Work, Again


It appears that I’ll be going back to work in the not-too-distant future.

Faced with a significant increase in tuition at the small private school where we send Boy Patriot and Hermione (and next year, Tiger), we have been looking at what to do about schooling next year for our three oldest children.

Without going into too much detail about finances, let us say that under normal circumstances, we’d be comfortable. Mr. P’s salary meets all of our basic requirements with enough room to breathe, and breathe fairly well, at that. There was a time when my income made a huge difference in our financial world, but it’s been a few years since we really needed anything from me to make a big difference in our finances. After the crash of 2008, my freelance commercial work dropped off pretty quickly–I finished out some contracts, but by mid-2009, everything was mostly dried up with just a few trickles of work here and there. By the end of 2009, I was no longer interested in pushing my freelance work for a wide variety of reasons–not the least of which was the fact that I was pursuing my fiction writing career.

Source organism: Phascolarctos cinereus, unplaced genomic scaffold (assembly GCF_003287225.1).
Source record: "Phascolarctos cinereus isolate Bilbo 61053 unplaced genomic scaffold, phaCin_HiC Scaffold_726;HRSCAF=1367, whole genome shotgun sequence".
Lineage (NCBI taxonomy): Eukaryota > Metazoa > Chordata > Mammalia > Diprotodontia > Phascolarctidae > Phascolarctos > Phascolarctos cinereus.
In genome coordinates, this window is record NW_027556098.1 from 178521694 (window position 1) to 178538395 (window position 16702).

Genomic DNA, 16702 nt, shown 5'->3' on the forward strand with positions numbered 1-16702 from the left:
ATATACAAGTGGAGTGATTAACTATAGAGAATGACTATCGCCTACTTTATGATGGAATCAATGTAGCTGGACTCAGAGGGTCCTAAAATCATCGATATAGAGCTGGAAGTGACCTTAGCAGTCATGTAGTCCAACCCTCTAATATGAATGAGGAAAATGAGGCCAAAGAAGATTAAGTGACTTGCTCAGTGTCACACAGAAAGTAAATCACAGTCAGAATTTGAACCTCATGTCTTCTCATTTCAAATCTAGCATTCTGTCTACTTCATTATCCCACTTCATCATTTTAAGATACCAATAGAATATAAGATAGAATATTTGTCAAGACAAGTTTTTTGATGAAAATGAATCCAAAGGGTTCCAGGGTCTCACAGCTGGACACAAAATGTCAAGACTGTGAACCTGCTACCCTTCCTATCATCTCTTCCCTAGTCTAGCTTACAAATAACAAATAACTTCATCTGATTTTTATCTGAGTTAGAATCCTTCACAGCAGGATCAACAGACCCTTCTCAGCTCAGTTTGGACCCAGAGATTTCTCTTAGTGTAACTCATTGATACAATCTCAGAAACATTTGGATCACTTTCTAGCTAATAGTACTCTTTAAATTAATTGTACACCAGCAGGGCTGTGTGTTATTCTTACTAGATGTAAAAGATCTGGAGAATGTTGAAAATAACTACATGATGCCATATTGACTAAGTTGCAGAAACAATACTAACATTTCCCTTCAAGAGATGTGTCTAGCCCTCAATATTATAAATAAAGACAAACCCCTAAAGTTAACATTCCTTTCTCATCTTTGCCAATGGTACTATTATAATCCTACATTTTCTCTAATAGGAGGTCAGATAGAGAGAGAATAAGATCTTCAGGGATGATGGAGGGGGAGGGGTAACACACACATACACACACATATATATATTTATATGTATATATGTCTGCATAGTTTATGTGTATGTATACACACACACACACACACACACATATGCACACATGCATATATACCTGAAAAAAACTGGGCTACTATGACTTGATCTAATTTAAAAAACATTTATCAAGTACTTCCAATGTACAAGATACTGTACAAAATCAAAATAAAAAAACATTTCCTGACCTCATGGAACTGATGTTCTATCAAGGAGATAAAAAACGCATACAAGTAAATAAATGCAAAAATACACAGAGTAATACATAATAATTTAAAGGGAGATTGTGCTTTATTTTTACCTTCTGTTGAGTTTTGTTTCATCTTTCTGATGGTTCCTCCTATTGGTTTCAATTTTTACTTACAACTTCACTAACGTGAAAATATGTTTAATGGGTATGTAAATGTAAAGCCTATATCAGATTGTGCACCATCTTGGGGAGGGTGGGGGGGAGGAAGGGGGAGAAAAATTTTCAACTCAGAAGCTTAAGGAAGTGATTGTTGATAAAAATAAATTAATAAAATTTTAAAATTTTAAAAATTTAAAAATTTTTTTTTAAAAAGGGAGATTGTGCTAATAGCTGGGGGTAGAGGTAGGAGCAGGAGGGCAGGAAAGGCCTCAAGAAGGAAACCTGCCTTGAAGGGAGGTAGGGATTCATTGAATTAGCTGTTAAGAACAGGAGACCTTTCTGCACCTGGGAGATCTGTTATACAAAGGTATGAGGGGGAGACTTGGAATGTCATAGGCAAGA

In any case, it’s been a few years since I earned much of anything as a freelancer.

But last night, Mr. P and I went out for dinner and had a long talk. In general, we can talk much more efficiently without the input and distraction of four outside voices. We agreed that we essentially have two solutions to our education dilemma: homeschool or private school. Our previous experiences with sending Boy Patriot to traditional public school have been dismal, at best, so traditional public school wasn’t even on the table. We also agreed that of the two remaining options, no matter which one we chose, my life would have to change dramatically. In other words, I’d either have to learn how to homeschool three children of very different educational levels very quickly, or I’d have to go back to work in order for us to afford private school.

I hate to admit how much of a “no-brainer” that choice was.

While it’s no secret at all that I have a severe confidence issue when it comes to writing, that confidence issue pales in comparison to the one I would face were I to undertake the massive homeschooling challenge. And while it pains me to admit this, the truth is that I just like having my kids out of the house for large amounts of time.

There’s something you don’t see on Pinterest.

But I digress.

The point is, it would take me a very short amount of time and a very small amount of capital to reengage in the world of freelance commercial writing.

Still, I was hesitant. The confidence issue, the balance problems, the frustrations of trying to work and be a mom, taxes–all of those things flooded to the surface. Couldn’t I just find a nice, easy office job somewhere? Work as an administrative assistant or receptionist somewhere? Maybe I could find something part-time. Maybe even something flexible or virtual.

So I asked Mr. P flat out what he’d rather I do–find an office job or return to freelancing.